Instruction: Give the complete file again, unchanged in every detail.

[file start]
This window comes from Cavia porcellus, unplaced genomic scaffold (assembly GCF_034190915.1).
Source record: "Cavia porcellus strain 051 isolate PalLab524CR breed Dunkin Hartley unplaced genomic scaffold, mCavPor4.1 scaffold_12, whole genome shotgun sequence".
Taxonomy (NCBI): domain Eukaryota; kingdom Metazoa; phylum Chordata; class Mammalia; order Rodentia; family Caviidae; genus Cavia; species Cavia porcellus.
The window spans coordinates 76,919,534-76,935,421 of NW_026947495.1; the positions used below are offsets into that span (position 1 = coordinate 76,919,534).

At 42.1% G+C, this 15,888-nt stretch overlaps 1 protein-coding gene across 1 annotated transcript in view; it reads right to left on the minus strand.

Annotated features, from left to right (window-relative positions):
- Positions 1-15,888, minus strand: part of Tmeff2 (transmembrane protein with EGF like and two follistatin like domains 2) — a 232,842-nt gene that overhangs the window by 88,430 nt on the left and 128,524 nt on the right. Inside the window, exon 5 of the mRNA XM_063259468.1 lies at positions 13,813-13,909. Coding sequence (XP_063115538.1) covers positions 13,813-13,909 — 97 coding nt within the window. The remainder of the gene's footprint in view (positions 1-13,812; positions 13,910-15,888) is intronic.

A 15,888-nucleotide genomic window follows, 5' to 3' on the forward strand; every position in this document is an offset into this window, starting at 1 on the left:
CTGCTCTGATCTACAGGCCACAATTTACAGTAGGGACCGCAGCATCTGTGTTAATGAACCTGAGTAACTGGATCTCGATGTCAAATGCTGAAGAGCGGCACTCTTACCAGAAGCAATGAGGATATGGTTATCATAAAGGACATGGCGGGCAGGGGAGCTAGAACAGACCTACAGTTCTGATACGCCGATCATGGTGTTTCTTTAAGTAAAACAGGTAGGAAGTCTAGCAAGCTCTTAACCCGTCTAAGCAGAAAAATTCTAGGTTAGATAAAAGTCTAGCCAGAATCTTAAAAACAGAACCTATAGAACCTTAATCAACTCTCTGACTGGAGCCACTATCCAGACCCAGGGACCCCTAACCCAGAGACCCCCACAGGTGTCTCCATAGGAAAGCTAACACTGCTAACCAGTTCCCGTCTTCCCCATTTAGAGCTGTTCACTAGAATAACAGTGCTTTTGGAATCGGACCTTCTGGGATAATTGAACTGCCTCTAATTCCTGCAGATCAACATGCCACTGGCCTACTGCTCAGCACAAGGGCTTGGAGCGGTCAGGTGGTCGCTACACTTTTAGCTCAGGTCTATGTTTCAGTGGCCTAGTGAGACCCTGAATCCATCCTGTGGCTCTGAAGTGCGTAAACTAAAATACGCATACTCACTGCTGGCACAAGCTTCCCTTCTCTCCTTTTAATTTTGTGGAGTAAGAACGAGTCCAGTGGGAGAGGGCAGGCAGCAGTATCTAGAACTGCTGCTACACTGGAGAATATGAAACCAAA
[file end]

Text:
This window comes from Cavia porcellus, unplaced genomic scaffold (assembly GCF_034190915.1).
Source record: "Cavia porcellus strain 051 isolate PalLab524CR breed Dunkin Hartley unplaced genomic scaffold, mCavPor4.1 scaffold_12, whole genome shotgun sequence".
Taxonomy (NCBI): domain Eukaryota; kingdom Metazoa; phylum Chordata; class Mammalia; order Rodentia; family Caviidae; genus Cavia; species Cavia porcellus.
The window spans coordinates 76,919,534-76,935,421 of NW_026947495.1; the positions used below are offsets into that span (position 1 = coordinate 76,919,534).

At 42.1% G+C, this 15,888-nt stretch overlaps 1 protein-coding gene across 1 annotated transcript in view; it reads right to left on the minus strand.

Annotated features, from left to right (window-relative positions):
- Positions 1-15,888, minus strand: part of Tmeff2 (transmembrane protein with EGF like and two follistatin like domains 2) — a 232,842-nt gene that overhangs the window by 88,430 nt on the left and 128,524 nt on the right. Inside the window, exon 5 of the mRNA XM_063259468.1 lies at positions 13,813-13,909. Coding sequence (XP_063115538.1) covers positions 13,813-13,909 — 97 coding nt within the window. The remainder of the gene's footprint in view (positions 1-13,812; positions 13,910-15,888) is intronic.

A 15,888-nucleotide genomic window follows, 5' to 3' on the forward strand; every position in this document is an offset into this window, starting at 1 on the left:
CTGCTCTGATCTACAGGCCACAATTTACAGTAGGGACCGCAGCATCTGTGTTAATGAACCTGAGTAACTGGATCTCGATGTCAAATGCTGAAGAGCGGCACTCTTACCAGAAGCAATGAGGATATGGTTATCATAAAGGACATGGCGGGCAGGGGAGCTAGAACAGACCTACAGTTCTGATACGCCGATCATGGTGTTTCTTTAAGTAAAACAGGTAGGAAGTCTAGCAAGCTCTTAACCCGTCTAAGCAGAAAAATTCTAGGTTAGATAAAAGTCTAGCCAGAATCTTAAAAACAGAACCTATAGAACCTTAATCAACTCTCTGACTGGAGCCACTATCCAGACCCAGGGACCCCTAACCCAGAGACCCCCACAGGTGTCTCCATAGGAAAGCTAACACTGCTAACCAGTTCCCGTCTTCCCCATTTAGAGCTGTTCACTAGAATAACAGTGCTTTTGGAATCGGACCTTCTGGGATAATTGAACTGCCTCTAATTCCTGCAGATCAACATGCCACTGGCCTACTGCTCAGCACAAGGGCTTGGAGCGGTCAGGTGGTCGCTACACTTTTAGCTCAGGTCTATGTTTCAGTGGCCTAGTGAGACCCTGAATCCATCCTGTGGCTCTGAAGTGCGTAAACTAAAATACGCATACTCACTGCTGGCACAAGCTTCCCTTCTCTCCTTTTAATTTTGTGGAGTAAGAACGAGTCCAGTGGGAGAGGGCAGGCAGCAGTATCTAGAACTGCTGCTACACTGGAGAATATGAAACCAAA